Here's something to try: Go into the garden at 6 o'clock tonight and find yourself a nice knobbly bit of lawn. Put an empty garden compost bag down. On top of that, put a sit mat and sit on it; then recline with your shoulders and head resting comfortably on, say, a rucksack. Stay there until twenty past eight, watching the sun go down and the stars come out.
If you replace 'lawn' with 'marshy Lakeland fell', you'll get an idea of how I spent last evening. I had my first proper experience of 'bodying'for the Lake District Mountain Rescue Dogs, (see earlier blog). My job was to make myself comfortable 'hidden' behind some clumps of rushes and wait for the brilliant dogs to find me.
It was a beautiful evening. The sky was largely clear, but as the sun set, it set on fire a huge bank of cloud blown in by the cool easterly breeze. I lay back, comfortable and relaxed.
My radio squawked into life. It was Ollie, who was directing the night's training: "Ollie to Body Steve - Einich (dog) and Joy (handler) are on their way. Don't do anything. Play dead". "Body Steve to Ollie. Copy that. Play dead".
I lay back and watched the shadows creeping up the hill opposite. Within seconds I heard panting and the drum of footsteps and Einich, a border collie, thundered in, ran over me, licked my face and sat by my right ear barking furiously - just as she was supposed to do. A few minutes later, Joy hove into view and we both extravagantly praised Einich and rewarded her with a few throws of a tennis ball which she absolutely loves. In this way she learns that finding people is the quite best fun she can possibly have in her life.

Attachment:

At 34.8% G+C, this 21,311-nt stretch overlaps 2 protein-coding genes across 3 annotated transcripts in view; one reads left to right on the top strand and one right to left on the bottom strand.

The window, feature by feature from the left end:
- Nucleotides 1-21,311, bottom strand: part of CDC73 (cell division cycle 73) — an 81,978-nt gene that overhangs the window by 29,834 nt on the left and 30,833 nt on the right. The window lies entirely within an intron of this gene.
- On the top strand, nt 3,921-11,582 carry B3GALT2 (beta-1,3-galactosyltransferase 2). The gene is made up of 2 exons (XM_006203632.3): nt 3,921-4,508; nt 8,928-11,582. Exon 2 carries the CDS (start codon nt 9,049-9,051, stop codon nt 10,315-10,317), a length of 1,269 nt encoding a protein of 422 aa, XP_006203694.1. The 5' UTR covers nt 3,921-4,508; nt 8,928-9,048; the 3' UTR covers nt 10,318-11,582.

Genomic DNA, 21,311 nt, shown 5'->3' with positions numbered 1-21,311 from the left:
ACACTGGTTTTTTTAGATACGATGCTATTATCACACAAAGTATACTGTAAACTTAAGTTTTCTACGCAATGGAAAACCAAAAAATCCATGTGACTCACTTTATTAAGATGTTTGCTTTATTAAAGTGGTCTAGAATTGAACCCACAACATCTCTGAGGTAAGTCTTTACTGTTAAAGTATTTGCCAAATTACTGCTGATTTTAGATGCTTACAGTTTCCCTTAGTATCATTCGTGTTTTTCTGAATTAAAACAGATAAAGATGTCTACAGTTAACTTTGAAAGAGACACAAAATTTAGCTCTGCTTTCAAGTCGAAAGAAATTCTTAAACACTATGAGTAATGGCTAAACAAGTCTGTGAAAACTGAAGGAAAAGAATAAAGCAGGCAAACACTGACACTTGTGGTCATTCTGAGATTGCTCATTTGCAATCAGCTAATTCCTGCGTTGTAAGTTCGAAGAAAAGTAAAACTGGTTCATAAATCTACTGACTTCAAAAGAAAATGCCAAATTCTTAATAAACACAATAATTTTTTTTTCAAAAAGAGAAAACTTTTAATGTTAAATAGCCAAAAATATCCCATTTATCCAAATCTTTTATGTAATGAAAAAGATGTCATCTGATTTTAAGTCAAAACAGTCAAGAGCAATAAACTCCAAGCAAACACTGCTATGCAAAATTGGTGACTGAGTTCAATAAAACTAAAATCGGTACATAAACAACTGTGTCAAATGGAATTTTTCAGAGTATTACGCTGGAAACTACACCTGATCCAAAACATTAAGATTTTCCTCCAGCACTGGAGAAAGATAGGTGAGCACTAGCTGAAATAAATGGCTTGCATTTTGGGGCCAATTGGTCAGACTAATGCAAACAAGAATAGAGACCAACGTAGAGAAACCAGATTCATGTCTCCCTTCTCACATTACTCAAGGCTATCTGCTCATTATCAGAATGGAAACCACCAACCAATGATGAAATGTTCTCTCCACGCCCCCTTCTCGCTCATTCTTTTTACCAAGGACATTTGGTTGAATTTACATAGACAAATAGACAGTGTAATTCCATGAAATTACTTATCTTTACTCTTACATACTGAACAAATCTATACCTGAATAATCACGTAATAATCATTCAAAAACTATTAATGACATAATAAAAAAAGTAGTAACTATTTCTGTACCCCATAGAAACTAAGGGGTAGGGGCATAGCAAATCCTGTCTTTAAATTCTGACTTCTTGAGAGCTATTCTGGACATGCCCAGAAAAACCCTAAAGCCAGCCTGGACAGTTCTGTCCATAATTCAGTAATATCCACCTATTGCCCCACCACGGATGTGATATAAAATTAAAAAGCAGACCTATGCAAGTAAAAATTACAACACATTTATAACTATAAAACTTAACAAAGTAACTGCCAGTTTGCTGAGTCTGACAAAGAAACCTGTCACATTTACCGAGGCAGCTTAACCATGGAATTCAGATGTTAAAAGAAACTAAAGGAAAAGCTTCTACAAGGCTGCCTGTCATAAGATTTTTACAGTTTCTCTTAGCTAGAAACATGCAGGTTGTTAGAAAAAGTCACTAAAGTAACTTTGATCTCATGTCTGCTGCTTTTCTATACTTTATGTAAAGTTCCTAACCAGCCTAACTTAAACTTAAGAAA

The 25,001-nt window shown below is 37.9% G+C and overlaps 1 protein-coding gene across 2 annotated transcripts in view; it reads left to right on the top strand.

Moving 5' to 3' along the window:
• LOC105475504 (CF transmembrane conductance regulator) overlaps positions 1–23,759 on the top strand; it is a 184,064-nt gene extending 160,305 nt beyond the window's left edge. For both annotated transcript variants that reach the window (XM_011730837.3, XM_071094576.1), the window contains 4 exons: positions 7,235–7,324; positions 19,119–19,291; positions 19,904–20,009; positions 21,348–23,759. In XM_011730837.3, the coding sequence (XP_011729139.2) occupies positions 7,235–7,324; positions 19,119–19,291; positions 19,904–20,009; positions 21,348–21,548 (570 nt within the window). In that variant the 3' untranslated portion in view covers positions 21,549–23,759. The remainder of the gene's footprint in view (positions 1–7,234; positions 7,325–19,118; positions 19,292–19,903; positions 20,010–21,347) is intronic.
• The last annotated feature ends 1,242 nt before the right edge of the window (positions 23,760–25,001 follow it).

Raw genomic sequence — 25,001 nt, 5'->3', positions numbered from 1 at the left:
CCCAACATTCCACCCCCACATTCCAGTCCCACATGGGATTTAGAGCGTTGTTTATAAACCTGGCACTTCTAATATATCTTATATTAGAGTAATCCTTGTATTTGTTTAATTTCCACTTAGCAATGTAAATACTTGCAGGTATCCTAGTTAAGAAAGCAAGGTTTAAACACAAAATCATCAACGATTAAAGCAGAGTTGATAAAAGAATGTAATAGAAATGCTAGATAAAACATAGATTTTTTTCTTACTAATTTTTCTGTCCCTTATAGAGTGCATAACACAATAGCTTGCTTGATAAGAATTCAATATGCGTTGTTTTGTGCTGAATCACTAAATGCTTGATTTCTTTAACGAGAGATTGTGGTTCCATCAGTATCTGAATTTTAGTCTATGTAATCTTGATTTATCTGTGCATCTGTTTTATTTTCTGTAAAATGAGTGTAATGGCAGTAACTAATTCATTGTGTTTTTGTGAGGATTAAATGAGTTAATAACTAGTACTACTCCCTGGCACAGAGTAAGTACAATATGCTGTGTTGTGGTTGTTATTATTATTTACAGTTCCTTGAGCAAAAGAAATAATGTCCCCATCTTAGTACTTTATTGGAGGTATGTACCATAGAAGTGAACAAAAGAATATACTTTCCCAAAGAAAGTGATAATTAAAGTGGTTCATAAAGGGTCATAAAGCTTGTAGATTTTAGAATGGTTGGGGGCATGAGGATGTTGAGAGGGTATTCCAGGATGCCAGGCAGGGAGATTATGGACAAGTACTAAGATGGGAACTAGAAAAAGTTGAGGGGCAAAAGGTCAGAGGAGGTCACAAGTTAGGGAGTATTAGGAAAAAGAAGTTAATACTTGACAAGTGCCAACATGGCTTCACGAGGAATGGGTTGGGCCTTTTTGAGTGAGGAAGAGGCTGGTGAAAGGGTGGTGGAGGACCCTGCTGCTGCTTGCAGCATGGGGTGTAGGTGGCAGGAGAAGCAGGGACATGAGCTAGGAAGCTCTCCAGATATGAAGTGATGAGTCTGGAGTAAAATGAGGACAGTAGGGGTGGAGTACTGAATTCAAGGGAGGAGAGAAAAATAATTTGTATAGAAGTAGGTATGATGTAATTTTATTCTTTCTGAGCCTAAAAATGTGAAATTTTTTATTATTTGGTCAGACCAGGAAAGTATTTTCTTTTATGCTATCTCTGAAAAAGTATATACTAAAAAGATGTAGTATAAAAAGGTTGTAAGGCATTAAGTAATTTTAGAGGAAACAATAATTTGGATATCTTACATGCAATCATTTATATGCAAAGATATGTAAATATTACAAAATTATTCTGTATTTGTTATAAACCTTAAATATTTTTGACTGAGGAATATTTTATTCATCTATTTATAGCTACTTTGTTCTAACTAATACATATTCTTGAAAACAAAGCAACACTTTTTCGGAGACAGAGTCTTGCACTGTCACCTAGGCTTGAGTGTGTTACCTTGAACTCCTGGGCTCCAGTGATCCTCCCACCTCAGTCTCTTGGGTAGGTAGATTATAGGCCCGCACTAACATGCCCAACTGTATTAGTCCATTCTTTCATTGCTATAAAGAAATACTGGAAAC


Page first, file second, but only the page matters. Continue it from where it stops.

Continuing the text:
Pretty soon she was off - there were two more 'bodies' out there to find - and I resumed my tranquil observation of the waning light and rising stars. It was so beautiful.
And so the evening passed, with Einich being followed by Sam (a large, very handsome border collie with the most almighty loud bark) and Kitt (a small border collie but so fast and agile and incredibly intelligent). It went dark and got colder as the breeze picked up. I put my hood up and my gloves on and watched as the handler's headtorches pinpricked the darkness.
The dogs all found me on the way back. This time I could sense them coming by hearing the panting and the footsteps and by seeing the flashing red lights on the backs of the special jackets they wear.
At about eight twenty it was over. Pack up, headtorch on and trudge back to the car with the other bodies, comparing notes; "Were you cold?", "Did you get midged?", "Did Sam bark as he should?".
What a brilliant introduction to this fascinating world. Training continues year round, through rain, snow, hail and gales. And I hope to be out there with them, lying on the ground for them to find. For them it's play, but of course it's critical play. The dogs have already been called out 56 times this year. And the nights are drawing in...